I am running away, as it were, and so will ask only two questions. Mr. Garvey said Muintir na Tíre "would like to see increased resources at a central level" and "would also like to see a return to each community having an allocated garda". Does he think that some Garda stations should also be reopened?
Some of the witnesses touched on this but do they agree that schools offer a great potential in developing a healthier approach to kids coming from a troubled background? They referred to cuts to centres and so on. I see ten to 15 kids in villages in Italy gather around a lamp post or bench there and they do not cause trouble. There is a different mentality. I am not saying that they do not have youth centres or anything. Do schools not offer potential? From my own experience going to school, it has a huge influence. Teachers and individuals in the school can have a great impact on how one sees things. Some teachers had a huge influence on me. It is different from home. The philosophy that comes from home is crucial but school is different. Is it too aspirational in terms of the work to be done?
When I was young, we knew the local garda and we also knew where he was. He moved around the parish a bit but he was in the barracks at certain hours and we knew where to get him. He was completely a part of the community whereas now, with the so-called mobile garda, I do not have a clue who the garda is at home now. I would not be in a position to go and look for him or her if I needed to. That is a great loss to the community.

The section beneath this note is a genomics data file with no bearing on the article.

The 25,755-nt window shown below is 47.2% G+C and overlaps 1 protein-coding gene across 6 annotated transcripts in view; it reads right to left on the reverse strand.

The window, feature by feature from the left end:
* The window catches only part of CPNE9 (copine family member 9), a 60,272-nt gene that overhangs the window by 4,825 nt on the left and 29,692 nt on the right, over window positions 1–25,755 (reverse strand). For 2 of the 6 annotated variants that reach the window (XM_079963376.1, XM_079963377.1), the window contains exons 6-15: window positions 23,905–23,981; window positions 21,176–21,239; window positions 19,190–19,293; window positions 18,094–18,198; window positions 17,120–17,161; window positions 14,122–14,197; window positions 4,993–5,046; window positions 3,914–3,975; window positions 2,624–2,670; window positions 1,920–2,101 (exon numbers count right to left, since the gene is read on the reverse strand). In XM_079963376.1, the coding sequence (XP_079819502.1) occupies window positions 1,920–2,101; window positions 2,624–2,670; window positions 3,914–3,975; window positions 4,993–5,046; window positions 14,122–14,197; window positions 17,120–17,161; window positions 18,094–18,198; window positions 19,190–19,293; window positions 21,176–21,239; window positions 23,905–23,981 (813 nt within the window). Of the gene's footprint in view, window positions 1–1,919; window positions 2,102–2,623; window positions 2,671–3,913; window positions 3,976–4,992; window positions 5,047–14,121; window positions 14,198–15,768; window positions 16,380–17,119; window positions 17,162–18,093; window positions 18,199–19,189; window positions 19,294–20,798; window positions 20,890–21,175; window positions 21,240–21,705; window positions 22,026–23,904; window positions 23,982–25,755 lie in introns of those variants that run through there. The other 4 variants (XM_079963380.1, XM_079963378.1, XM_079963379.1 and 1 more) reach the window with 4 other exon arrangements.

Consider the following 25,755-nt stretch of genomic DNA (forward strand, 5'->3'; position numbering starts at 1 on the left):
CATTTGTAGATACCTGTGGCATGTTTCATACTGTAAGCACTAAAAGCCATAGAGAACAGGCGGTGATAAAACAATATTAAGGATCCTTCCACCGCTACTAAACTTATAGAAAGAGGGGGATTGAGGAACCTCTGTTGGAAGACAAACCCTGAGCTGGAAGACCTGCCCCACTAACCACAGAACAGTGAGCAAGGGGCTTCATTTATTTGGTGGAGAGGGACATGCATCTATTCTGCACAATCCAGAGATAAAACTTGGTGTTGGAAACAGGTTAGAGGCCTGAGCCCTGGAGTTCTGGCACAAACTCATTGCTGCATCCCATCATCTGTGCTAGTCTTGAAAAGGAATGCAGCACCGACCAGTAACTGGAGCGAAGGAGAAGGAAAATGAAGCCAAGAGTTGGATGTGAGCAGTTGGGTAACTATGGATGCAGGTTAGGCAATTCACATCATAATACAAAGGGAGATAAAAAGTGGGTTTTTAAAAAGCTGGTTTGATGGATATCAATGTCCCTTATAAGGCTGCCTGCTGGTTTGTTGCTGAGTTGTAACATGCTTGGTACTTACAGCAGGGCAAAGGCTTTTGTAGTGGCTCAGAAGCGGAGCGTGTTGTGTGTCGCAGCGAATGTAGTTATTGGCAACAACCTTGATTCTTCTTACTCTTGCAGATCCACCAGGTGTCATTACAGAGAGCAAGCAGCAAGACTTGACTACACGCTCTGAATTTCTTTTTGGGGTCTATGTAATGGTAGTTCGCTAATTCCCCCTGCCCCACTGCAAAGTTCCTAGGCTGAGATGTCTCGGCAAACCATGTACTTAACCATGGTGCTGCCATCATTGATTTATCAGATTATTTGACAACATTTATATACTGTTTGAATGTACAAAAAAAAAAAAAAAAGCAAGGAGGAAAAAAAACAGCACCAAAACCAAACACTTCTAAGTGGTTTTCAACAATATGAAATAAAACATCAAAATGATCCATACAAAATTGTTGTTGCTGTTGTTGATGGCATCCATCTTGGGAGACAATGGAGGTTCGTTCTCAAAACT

Mr. Niall Garvey:
Deputy Wallace mentioned resources which are finite. The Minister has indicated that he hopes to bring the force to 20,000 in the next two years, which is a huge increase in resources. The resources are coming. It is a question of ensuring that they are correctly allocated. The same principle applies to Garda stations. When resources were tight, they were closed. We have an open mind on whether a dilapidated Garda station should be reopened or another facility provided in another community building, if that is available. However, the Deputy is correct that there must be a physical place where one can visit one's liaison garda.
The idea at the time was that the gardaí were better off out on patrol rather than filling out paper, and while true to an extent, it is also flippant. People need a safe place to communicate with a garda, to pass information, get information and, as my colleague observed, to be able to have a conversation about what is happening in the community. That is missing at the moment. One cannot have that conversation through the window of a garda car as it is passing down the street. There need to be more physical locations and we have an open mind as to whether they are Garda stations or other community facilities.
The representatives of Foróige will probably expand on this much more, but I believe that the Deputy is correct about schools. Good community gardaí are visiting schools. They are organising events for the elderly but they are also visiting schools at the other end of the spectrum. Our information, however, is that they are few and far between.
Ms Bernie Meally: